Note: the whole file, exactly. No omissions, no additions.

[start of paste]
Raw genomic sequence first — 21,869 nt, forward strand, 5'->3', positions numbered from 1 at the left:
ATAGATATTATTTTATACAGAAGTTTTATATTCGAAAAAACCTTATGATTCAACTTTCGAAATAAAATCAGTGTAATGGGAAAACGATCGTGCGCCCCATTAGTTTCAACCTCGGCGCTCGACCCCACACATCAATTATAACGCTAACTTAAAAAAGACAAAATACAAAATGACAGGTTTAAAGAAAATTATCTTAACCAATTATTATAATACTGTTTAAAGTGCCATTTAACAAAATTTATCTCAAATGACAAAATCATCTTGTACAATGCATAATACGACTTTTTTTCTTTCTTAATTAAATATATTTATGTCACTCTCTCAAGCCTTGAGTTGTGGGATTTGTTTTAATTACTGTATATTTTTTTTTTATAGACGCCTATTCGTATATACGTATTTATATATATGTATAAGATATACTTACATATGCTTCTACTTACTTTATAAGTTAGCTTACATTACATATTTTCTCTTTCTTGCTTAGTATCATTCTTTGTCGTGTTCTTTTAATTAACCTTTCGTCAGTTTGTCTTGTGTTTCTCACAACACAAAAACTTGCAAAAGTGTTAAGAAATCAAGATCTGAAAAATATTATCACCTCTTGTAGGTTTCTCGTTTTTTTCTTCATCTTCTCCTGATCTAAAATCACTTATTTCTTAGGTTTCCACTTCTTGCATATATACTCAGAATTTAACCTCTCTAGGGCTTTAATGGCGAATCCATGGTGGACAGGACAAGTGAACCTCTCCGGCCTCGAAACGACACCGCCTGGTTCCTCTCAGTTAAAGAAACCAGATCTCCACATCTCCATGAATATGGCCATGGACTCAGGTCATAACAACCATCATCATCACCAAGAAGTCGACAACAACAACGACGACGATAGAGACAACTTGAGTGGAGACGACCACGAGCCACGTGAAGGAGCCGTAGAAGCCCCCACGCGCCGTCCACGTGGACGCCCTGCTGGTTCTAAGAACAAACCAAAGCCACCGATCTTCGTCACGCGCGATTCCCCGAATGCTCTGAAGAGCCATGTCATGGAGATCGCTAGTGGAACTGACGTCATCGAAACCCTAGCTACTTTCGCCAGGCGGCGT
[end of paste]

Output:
Raw genomic sequence first — 21,869 nt, forward strand, 5'->3', positions numbered from 1 at the left:
ATAGATATTATTTTATACAGAAGTTTTATATTCGAAAAAACCTTATGATTCAACTTTCGAAATAAAATCAGTGTAATGGGAAAACGATCGTGCGCCCCATTAGTTTCAACCTCGGCGCTCGACCCCACACATCAATTATAACGCTAACTTAAAAAAGACAAAATACAAAATGACAGGTTTAAAGAAAATTATCTTAACCAATTATTATAATACTGTTTAAAGTGCCATTTAACAAAATTTATCTCAAATGACAAAATCATCTTGTACAATGCATAATACGACTTTTTTTCTTTCTTAATTAAATATATTTATGTCACTCTCTCAAGCCTTGAGTTGTGGGATTTGTTTTAATTACTGTATATTTTTTTTTTATAGACGCCTATTCGTATATACGTATTTATATATATGTATAAGATATACTTACATATGCTTCTACTTACTTTATAAGTTAGCTTACATTACATATTTTCTCTTTCTTGCTTAGTATCATTCTTTGTCGTGTTCTTTTAATTAACCTTTCGTCAGTTTGTCTTGTGTTTCTCACAACACAAAAACTTGCAAAAGTGTTAAGAAATCAAGATCTGAAAAATATTATCACCTCTTGTAGGTTTCTCGTTTTTTTCTTCATCTTCTCCTGATCTAAAATCACTTATTTCTTAGGTTTCCACTTCTTGCATATATACTCAGAATTTAACCTCTCTAGGGCTTTAATGGCGAATCCATGGTGGACAGGACAAGTGAACCTCTCCGGCCTCGAAACGACACCGCCTGGTTCCTCTCAGTTAAAGAAACCAGATCTCCACATCTCCATGAATATGGCCATGGACTCAGGTCATAACAACCATCATCATCACCAAGAAGTCGACAACAACAACGACGACGATAGAGACAACTTGAGTGGAGACGACCACGAGCCACGTGAAGGAGCCGTAGAAGCCCCCACGCGCCGTCCACGTGGACGCCCTGCTGGTTCTAAGAACAAACCAAAGCCACCGATCTTCGTCACGCGCGATTCCCCGAATGCTCTGAAGAGCCATGTCATGGAGATCGCTAGTGGAACTGACGTCATCGAAACCCTAGCTACTTTCGCCAGGCGGCGT